It is not really a time to be property owning abroad at the moment and may not be again. There are likely to be serious issues around reciprocity of Healthcare, Pensions, Cash movement and Bank Guarantees, Personal Identity and Social Security. Already, moves are being prepared to restrict those living abroad from returning to Britain for ‘free’ Healthcare. This is bound to provoke a response in Europe. Brexit will not be responded to economically but politically in order to shore up ‘The Grand Project’.

Thursday, 16th February, 2017

You can’t beat meat wrapped in entrails.

The day has started warm but grey although it is forecast to become sunny as the day develops. Although not a ‘Vegan, Vegetarian or tree hugger’, I will not be observing Τσικνοπέμπτη unlike the Greeks who mark the start of Lent by gorging on barbecued meat wrapped in entrails. It was always one of their more sophisticated habits we declined. We will be going for the over indulgent Tuna Pate & Tomato Salad. I know but you only live once. In the UK, start of Lent weekend is at the end of next week but we are celebrating early by shopping at Tesco, going to the gym and generally living it up as usual.

Friday, 17th February, 2017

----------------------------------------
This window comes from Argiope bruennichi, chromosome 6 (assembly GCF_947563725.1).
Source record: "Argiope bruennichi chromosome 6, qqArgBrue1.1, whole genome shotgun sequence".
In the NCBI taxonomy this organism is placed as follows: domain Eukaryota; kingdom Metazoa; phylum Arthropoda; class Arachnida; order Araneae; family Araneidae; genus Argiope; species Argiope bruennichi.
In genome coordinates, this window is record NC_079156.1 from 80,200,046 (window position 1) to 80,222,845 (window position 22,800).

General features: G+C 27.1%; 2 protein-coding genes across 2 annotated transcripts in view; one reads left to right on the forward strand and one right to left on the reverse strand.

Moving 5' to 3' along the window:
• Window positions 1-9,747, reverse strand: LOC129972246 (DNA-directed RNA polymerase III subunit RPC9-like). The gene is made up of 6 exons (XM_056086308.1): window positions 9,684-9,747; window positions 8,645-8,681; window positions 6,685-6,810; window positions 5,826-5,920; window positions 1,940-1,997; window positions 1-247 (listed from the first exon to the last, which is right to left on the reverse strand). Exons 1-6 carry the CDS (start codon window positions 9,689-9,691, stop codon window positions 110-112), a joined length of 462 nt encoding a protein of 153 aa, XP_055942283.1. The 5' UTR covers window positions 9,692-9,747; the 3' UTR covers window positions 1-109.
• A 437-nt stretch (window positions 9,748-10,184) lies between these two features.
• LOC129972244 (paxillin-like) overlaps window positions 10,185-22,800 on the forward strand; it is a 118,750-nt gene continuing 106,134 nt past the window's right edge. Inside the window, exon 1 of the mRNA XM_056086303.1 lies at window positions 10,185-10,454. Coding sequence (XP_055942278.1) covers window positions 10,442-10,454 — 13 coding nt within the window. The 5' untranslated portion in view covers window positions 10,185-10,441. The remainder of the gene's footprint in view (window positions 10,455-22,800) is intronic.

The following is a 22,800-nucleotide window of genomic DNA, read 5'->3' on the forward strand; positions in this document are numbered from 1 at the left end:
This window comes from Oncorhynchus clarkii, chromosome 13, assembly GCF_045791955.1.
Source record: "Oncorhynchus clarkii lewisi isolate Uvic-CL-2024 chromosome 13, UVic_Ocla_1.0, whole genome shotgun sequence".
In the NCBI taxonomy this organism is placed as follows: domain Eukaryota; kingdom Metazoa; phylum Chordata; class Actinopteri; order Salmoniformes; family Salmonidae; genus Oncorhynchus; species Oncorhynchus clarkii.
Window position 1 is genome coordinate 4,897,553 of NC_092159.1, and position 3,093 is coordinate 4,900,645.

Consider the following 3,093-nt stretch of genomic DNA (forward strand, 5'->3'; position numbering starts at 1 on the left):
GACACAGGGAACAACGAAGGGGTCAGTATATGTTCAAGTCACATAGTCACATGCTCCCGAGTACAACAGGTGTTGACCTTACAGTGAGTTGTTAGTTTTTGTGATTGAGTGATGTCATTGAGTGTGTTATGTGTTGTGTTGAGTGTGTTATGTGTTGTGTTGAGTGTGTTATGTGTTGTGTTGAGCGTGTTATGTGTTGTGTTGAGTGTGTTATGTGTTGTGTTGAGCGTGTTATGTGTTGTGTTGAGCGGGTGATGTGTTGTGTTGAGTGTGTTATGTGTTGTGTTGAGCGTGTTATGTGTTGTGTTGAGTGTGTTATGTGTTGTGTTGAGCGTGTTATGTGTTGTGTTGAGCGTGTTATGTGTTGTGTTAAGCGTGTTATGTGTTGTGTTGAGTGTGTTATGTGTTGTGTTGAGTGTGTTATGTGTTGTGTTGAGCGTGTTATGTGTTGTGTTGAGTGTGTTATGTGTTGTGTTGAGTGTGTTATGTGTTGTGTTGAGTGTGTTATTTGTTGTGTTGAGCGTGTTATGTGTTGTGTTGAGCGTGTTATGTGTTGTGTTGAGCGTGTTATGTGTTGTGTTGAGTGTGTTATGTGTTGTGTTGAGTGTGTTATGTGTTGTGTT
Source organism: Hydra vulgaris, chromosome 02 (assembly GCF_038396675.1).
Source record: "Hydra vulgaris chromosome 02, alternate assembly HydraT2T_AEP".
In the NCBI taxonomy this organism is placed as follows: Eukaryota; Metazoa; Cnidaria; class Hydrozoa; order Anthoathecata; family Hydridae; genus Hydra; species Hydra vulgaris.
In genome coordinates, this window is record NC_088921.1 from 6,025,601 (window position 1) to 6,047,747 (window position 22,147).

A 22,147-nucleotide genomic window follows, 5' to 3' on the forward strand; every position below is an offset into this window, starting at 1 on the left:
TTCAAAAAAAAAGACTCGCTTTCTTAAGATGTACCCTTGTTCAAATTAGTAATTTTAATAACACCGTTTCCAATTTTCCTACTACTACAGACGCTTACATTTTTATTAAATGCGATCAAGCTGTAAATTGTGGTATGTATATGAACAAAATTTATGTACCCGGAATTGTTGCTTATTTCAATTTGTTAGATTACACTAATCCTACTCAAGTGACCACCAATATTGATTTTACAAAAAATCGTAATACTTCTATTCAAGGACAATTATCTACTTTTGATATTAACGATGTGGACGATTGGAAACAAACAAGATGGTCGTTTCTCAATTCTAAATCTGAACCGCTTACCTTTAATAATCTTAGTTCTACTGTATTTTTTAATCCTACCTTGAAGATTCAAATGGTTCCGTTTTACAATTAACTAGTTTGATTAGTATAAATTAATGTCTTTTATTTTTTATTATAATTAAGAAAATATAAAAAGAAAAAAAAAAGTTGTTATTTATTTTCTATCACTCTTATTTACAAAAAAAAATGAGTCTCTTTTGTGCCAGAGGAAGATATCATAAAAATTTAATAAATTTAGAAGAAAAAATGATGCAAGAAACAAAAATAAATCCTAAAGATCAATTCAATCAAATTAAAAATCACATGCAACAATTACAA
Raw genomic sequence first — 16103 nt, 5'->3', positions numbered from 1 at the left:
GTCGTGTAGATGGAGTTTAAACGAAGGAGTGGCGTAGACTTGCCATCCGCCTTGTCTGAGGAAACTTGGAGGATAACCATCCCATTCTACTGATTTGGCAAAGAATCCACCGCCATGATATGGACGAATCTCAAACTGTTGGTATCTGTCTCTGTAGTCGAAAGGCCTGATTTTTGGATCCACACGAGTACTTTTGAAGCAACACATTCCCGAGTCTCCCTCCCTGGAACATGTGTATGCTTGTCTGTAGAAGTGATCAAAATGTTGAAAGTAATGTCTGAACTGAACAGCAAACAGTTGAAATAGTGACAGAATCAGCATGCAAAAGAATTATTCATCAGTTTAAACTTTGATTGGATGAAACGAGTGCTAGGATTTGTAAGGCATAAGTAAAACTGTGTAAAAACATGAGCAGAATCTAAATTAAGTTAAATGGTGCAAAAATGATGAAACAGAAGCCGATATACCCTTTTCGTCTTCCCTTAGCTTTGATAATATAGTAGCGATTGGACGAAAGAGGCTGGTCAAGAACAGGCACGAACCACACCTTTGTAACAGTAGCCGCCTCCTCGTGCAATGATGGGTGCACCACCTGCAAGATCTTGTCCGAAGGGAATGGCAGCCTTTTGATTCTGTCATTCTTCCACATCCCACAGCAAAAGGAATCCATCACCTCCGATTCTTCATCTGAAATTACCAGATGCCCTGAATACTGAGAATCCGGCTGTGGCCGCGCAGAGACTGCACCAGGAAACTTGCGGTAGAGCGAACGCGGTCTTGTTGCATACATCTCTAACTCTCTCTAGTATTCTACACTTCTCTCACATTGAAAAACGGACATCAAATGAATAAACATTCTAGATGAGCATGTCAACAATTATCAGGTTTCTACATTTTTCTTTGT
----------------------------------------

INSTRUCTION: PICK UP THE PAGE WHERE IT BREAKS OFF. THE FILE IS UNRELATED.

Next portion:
Spring is coming! Spring is coming! Don’t Panic, Mr Mainwaring! Don’t Panic! Yesterday, we topped at 14C/57F and the forecast is for 16C or 17C/61F or 63F. This is excellent for February in England. The lawns have reacted well to being cut. Shrubs everywhere are budding up. Even the flowers in the hall are blooming. The cyclamen that Catherine brought us in October have flowered continuously and continue to do so. Optimism abounds ….. apart from bloody Brexit!

Already, this morning we have reached 10C/50F and I’m going outside to clean the car. What fun!

From L-R: Jimmy. Mick, Me & Dave.

Continuing to go through my Memorabilia Boxfile, where I found a photograph of Dad from 71 years ago earlier in the week, today I turned up a very faded, ‘Box Brownie’ photo of me 51 years ago with my scoutmaster, Dave Beasley, Michael Holmes who lived in High Street, Repton and Jimmy Philips who lived on the council estate at the far edge of the village. We had travelled to Dublin and then on to County Donegal in southern Ireland. I have wonderful but hazy memories of the trip. It was when I confirmed myself as a smoker and revelled in Sweet Afton which eventually made me very sick.

Saturday, 18th February, 2017

Lovely, warm day which reached 14C/57F as we left the Health Club at 4.00 pm after another couple of hours hard work. It was the fourth session this week and I found I was just beginning to cramp in my calves as I was finishing. Is it my age? Must try harder!

Worthing Pier

Pauline cooked what is becoming one of my favourite dishes for our meal today. Fish Pie should be off the agenda because I can’t eat potato but, with an inventive twist. This ‘pie’ was made up of Salmon, Cod, Scallops & Prawns in a Béchamel Sauce and topped with long, thin slices of Courgette topped by a light sprinkling of grated Parmesan. Pauline has a Jacket Potato with hers. I don’t.